The Dark Lord
And thus it came to pass that the Dark Lord was vanquished utterly, and all his workings cast into ruin. But evil can never be removed from the realms of men, and thus it was that the dread lord himself escaped through the veil that lies but thinly between the worlds, and come to rest in a new world, a ripe world, a world which he intended to subjugate to his will. And there he did wreak--
"Excuse me, uh, Voldemort, but what are you doing on my tower?"
The Dark Lord was feeling somewhat buffeted by fate and heroes. "I am emanating evil," he emanated.
"So that's what that smell is." The mortal wrinkled his nose. "I was afraid it was me."
"It is the miasma of darkness," the Dark Lord intoned. "It is the manifestation of my incorporeal…" His corporeal part swallowed hard. "…manifestation."
"Could you go emanate someplace else?" The mortal grimaced down at the drink in his hand. "Scotch with added… emanation. Don't recommend it."
The Dark Lord felt that something had gone wrong with this conversation. It was a conversation. That in itself was wrong. "Attend me, mortal!" he commanded, in a tone that had made nations tremble.
The mortal was pouring himself another drink, seemingly absorbed by the task. "Oh, I'm sorry. Were you talking to me?"
The Dark Lord wiped a withered hand across a deathless brow. The gesture was less grounding than it had been when he was fully corporeal.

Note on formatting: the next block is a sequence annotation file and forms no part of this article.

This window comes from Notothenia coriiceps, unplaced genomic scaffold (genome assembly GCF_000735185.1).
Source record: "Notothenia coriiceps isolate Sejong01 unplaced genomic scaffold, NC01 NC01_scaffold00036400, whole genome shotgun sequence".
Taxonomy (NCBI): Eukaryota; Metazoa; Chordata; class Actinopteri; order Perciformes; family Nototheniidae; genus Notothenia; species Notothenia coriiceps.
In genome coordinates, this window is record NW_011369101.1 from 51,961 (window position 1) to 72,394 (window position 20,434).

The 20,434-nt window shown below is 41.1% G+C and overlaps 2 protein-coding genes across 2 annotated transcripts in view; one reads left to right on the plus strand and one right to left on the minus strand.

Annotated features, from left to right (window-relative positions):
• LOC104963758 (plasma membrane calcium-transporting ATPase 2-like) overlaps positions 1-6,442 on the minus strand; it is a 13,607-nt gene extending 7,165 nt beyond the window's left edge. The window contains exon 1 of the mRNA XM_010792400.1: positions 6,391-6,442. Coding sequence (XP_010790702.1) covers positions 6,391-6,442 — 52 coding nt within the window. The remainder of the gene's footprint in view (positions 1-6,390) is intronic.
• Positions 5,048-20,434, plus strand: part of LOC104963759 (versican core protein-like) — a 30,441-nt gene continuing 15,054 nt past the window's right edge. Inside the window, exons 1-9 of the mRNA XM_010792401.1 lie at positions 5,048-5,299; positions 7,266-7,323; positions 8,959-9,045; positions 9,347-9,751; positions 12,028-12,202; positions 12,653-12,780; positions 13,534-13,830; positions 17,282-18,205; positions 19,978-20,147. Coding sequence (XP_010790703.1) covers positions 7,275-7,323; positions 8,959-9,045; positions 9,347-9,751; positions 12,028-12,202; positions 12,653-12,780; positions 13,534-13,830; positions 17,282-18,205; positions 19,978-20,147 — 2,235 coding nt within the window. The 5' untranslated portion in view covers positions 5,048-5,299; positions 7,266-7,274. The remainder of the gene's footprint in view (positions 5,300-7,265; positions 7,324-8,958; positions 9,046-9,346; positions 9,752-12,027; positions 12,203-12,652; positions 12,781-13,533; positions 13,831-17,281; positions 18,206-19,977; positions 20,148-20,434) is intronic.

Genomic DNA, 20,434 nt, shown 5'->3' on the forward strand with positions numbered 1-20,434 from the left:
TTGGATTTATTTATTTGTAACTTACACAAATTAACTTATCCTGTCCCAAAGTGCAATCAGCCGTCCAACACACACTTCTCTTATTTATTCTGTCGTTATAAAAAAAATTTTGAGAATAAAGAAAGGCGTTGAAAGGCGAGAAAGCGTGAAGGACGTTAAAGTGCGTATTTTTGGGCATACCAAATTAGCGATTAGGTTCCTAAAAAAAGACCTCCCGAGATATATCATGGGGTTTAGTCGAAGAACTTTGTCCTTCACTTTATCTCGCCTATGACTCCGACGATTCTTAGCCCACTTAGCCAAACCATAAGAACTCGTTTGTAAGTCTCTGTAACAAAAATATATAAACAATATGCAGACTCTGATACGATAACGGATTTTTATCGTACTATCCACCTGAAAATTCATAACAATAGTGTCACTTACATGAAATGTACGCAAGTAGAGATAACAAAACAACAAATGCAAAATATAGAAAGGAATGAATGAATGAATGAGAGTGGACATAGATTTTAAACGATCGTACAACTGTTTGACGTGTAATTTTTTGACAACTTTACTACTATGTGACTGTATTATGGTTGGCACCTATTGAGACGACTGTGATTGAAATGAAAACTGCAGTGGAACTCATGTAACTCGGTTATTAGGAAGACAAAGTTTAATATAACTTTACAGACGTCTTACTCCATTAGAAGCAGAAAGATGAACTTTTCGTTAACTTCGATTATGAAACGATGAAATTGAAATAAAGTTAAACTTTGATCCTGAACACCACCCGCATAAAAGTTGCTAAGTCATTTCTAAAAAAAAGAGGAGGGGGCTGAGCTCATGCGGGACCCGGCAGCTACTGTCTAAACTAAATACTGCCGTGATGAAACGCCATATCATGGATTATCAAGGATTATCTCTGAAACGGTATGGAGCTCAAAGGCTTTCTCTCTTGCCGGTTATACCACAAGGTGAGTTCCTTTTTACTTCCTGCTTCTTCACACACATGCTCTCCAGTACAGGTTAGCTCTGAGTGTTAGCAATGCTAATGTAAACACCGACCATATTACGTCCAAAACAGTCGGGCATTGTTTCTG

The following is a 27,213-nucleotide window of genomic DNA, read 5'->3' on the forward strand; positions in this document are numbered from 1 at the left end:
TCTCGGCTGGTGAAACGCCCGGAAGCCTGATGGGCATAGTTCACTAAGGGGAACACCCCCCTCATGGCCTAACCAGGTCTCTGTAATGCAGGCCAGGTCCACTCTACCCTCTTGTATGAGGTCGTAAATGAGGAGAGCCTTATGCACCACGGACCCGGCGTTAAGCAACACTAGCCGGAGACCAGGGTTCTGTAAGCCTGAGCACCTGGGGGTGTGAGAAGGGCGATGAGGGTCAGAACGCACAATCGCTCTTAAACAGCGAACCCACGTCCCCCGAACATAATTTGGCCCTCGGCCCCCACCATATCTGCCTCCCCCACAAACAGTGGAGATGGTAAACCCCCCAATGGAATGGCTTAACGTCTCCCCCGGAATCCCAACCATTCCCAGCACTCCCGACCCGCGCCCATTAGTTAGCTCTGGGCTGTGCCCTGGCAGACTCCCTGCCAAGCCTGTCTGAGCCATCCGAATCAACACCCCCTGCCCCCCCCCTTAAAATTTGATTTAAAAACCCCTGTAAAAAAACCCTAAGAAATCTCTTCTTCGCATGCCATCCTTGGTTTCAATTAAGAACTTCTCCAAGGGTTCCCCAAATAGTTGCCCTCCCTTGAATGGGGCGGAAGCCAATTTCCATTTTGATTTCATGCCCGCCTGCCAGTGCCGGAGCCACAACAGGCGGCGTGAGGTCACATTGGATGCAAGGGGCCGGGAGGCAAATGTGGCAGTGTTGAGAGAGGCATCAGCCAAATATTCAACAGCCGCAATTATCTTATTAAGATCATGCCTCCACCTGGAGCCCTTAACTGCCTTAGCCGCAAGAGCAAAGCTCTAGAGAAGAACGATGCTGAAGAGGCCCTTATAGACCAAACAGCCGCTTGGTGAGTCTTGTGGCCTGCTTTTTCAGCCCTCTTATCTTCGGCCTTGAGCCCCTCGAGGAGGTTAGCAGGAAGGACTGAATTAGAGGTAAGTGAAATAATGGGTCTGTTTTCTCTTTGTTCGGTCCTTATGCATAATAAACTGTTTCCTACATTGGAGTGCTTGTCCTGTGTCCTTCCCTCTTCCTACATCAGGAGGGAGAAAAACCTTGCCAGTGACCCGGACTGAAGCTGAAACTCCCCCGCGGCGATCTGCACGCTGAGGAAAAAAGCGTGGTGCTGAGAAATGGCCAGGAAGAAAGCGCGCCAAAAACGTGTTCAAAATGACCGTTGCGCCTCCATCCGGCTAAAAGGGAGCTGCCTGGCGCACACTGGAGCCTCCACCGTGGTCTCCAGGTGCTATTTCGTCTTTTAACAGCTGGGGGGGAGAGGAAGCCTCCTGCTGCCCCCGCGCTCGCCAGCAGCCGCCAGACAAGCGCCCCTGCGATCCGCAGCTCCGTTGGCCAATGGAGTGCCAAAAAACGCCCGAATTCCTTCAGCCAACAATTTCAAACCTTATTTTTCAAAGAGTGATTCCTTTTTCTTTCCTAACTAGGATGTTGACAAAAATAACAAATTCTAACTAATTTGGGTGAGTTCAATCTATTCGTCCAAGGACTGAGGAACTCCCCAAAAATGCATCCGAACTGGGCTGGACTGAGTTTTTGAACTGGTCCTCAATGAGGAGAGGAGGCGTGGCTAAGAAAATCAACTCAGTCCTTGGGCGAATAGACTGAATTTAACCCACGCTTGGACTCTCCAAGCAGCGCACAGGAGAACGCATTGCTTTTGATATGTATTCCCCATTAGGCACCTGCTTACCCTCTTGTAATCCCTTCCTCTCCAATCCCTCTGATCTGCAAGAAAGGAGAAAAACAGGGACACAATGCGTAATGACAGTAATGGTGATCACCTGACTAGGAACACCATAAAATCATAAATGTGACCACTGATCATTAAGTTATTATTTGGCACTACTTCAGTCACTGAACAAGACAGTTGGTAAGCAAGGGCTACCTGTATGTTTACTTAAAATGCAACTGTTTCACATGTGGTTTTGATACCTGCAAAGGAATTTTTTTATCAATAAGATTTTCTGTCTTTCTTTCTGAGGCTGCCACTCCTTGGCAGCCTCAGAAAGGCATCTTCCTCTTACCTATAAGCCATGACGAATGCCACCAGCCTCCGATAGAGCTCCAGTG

"Why me?" the mortal said with a martyred sigh. "Why does every aspiring super-villain start his campaign on top of my tower?"
"I chose this tower," the Dark Lord intoned, "because it thrusts aloft like a deadly shard, penetrating the very heavens themselves."
"Oh, I get it!" said the mortal. "You're a friend of Thor's. I wish he'd warn us before his buddies drop by. I'd disable the sprinkler system."
The Dark Lord drew himself up, tendrils of darkness clawing at the night. "I am nobody's friend."
"I can't think why." The mortal took a sip of his rich amber liquid. "So we're back to the original question: my tower, why?"
The Dark Lord tried to run a withered tongue across incorporeal lips. "I thought the lord of such a mighty citadel would be evil indeed, and that he would become my chief lieutenant. Of evil," he clarified.
"I'm evil now?" The mortal looked offended. "Don't believe everything you read in the papers." He touched his chin defensively. "Or is it the beard?"
The Dark Lord felt as if he was fading. Normally people trembled. Or gibbered. Or hurled anathemas at him. He liked anathemas; they had a strengthening effect, like tonic water. "Why won't you gibber?" he asked.
"Hey, I've seen Thor naked - interesting story; not what you think; Barton's fault, not mine; don't let anyone tell you otherwise - so I'm past gibbering."
The Dark Lord clasped his skeletal hands together, knucklebones grating. "If you will not join me, perhaps you will grant me aid. All I want is a nice mountain fastness, doesn't have to be large. There I can reside and build my citadel, and from there spread my dread aura of darkness throughout the land until the entire world is subjugated to my will and languishing in hopeless despair and misery."